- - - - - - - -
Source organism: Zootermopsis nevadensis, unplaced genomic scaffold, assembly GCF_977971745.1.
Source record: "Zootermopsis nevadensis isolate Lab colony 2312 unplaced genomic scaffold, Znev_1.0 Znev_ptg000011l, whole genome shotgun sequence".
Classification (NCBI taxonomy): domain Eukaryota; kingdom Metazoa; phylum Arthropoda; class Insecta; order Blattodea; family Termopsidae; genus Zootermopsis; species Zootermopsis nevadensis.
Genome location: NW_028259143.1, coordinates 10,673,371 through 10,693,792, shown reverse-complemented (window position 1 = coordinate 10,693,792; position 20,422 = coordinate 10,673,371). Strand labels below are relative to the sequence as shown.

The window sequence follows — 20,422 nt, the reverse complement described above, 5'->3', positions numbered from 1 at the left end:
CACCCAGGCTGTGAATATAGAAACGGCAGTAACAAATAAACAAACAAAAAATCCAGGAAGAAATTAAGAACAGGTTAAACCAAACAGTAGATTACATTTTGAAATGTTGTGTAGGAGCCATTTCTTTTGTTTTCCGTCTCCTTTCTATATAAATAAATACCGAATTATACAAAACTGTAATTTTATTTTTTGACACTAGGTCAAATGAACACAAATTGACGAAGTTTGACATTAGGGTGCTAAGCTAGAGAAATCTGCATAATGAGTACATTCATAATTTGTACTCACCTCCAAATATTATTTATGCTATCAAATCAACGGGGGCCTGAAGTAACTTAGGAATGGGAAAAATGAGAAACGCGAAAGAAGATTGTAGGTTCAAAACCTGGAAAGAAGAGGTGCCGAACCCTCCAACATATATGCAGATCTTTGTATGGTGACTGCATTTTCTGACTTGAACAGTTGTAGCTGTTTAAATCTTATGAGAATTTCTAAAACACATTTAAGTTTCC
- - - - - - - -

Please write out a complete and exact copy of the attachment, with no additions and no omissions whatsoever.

Source organism: Zootermopsis nevadensis, unplaced genomic scaffold, assembly GCF_977971745.1.
Source record: "Zootermopsis nevadensis isolate Lab colony 2312 unplaced genomic scaffold, Znev_1.0 Znev_ptg000011l, whole genome shotgun sequence".
Classification (NCBI taxonomy): domain Eukaryota; kingdom Metazoa; phylum Arthropoda; class Insecta; order Blattodea; family Termopsidae; genus Zootermopsis; species Zootermopsis nevadensis.
Genome location: NW_028259143.1, coordinates 10,673,371 through 10,693,792, shown reverse-complemented (window position 1 = coordinate 10,693,792; position 20,422 = coordinate 10,673,371). Strand labels below are relative to the sequence as shown.

The window sequence follows — 20,422 nt, the reverse complement described above, 5'->3', positions numbered from 1 at the left end:
CACCCAGGCTGTGAATATAGAAACGGCAGTAACAAATAAACAAACAAAAAATCCAGGAAGAAATTAAGAACAGGTTAAACCAAACAGTAGATTACATTTTGAAATGTTGTGTAGGAGCCATTTCTTTTGTTTTCCGTCTCCTTTCTATATAAATAAATACCGAATTATACAAAACTGTAATTTTATTTTTTGACACTAGGTCAAATGAACACAAATTGACGAAGTTTGACATTAGGGTGCTAAGCTAGAGAAATCTGCATAATGAGTACATTCATAATTTGTACTCACCTCCAAATATTATTTATGCTATCAAATCAACGGGGGCCTGAAGTAACTTAGGAATGGGAAAAATGAGAAACGCGAAAGAAGATTGTAGGTTCAAAACCTGGAAAGAAGAGGTGCCGAACCCTCCAACATATATGCAGATCTTTGTATGGTGACTGCATTTTCTGACTTGAACAGTTGTAGCTGTTTAAATCTTATGAGAATTTCTAAAACACATTTAAGTTTCC